CWU News

Artifacts of Identity: Ellensburg Exhibit Examines Migration through Mementos

'Things They Carried' Exhibit Objects

One of Mark Auslander’s most precious possessions is a linen his grandfather bought in Vienna in 1936.


His grandfather, a doctor in New York, had returned to his family’s village in Eastern Europe to bring his parents to the United States, said Auslander, who is director of the Museum of Culture and Environment at Central Washington University.


“On his way back ... he bought four beautiful linens in Vienna,” one decorated with griffins, which symbolize the love of a married couple. He gave that linen to his wife, and it was passed down to Auslander’s wife a few years ago, he said.


Auslander’s grandfather returned without his parents. The entire village was later deported to concentration camps, where almost everyone died.


“That cloth was my grandfather’s dream of saving his parents,” he said.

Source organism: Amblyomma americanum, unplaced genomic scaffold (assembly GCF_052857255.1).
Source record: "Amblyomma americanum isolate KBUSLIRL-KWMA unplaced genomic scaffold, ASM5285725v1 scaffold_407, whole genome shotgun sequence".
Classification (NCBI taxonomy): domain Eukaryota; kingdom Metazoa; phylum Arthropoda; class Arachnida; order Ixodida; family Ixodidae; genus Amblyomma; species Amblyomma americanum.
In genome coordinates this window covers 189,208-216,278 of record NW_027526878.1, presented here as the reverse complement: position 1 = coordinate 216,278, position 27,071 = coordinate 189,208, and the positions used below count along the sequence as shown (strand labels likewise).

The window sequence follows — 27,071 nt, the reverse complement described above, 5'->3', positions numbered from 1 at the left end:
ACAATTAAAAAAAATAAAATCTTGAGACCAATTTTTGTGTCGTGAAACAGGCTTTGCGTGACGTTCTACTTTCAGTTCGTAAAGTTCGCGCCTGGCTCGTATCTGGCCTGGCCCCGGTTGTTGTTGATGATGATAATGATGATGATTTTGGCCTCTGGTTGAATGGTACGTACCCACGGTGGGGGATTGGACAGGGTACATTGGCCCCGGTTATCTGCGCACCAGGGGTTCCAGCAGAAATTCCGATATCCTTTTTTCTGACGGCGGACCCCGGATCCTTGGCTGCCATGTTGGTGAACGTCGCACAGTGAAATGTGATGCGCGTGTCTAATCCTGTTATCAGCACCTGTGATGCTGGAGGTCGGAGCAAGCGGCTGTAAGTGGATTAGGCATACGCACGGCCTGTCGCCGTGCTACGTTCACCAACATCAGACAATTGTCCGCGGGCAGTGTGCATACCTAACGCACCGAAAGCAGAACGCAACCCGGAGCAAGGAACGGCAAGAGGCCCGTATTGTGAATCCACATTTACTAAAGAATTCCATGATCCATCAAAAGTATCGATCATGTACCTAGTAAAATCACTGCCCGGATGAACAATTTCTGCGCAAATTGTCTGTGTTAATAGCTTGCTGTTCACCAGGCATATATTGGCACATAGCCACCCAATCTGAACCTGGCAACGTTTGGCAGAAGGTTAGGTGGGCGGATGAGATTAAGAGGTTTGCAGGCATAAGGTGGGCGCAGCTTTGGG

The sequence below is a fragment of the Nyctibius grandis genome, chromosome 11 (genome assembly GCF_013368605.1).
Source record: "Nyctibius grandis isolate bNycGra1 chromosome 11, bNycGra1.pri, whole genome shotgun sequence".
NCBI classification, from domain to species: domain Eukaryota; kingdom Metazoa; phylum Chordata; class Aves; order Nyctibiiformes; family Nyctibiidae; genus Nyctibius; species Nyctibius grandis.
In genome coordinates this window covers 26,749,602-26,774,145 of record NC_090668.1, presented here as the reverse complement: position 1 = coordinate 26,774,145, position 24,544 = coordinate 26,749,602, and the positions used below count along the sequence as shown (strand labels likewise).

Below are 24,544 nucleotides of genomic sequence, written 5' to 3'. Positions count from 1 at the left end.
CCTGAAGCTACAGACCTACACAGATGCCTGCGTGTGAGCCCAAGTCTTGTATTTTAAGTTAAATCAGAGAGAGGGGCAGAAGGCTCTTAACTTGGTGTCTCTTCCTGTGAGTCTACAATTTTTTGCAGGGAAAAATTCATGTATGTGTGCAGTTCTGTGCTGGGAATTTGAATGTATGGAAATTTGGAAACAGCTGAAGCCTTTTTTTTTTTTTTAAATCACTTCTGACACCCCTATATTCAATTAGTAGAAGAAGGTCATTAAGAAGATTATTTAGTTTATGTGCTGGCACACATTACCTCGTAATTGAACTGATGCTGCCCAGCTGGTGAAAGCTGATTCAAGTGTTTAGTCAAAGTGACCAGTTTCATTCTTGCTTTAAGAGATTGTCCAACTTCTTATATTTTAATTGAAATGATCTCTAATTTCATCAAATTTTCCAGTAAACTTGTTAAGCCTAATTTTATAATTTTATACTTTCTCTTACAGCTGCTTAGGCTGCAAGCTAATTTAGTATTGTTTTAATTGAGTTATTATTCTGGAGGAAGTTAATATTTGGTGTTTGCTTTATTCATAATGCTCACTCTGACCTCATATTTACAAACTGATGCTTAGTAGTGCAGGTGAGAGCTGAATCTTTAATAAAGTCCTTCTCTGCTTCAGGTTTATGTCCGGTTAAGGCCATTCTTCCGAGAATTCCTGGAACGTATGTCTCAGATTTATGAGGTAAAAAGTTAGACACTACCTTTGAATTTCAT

Items such as Auslander’s linen may have little or no value to strangers, but the stories they embody are priceless for their owners. They’re irreplaceable — personal history made tangible.


A new exhibit opening Wednesday at the Museum of Culture and Environment features objects loaned by Kittitas County residents. “The Things We Carry” is set to run through March 11 but may continue into the summer, Auslander said.


“We are strongly considering extending the object exhibit through June because it looks like we may be getting extra objects,” he said. The museum put out a public call for items and their stories in September.


“The Things We Carry” takes an intimate look into the movement and migration of local families through their family’s mementos. Whether moving to another country, across the state or even a short distance, touching stories are often associated with items kept as a treasured memory.


Read the article in its entirety at the Yakima Herald-Republic.

--Published January 8, 2017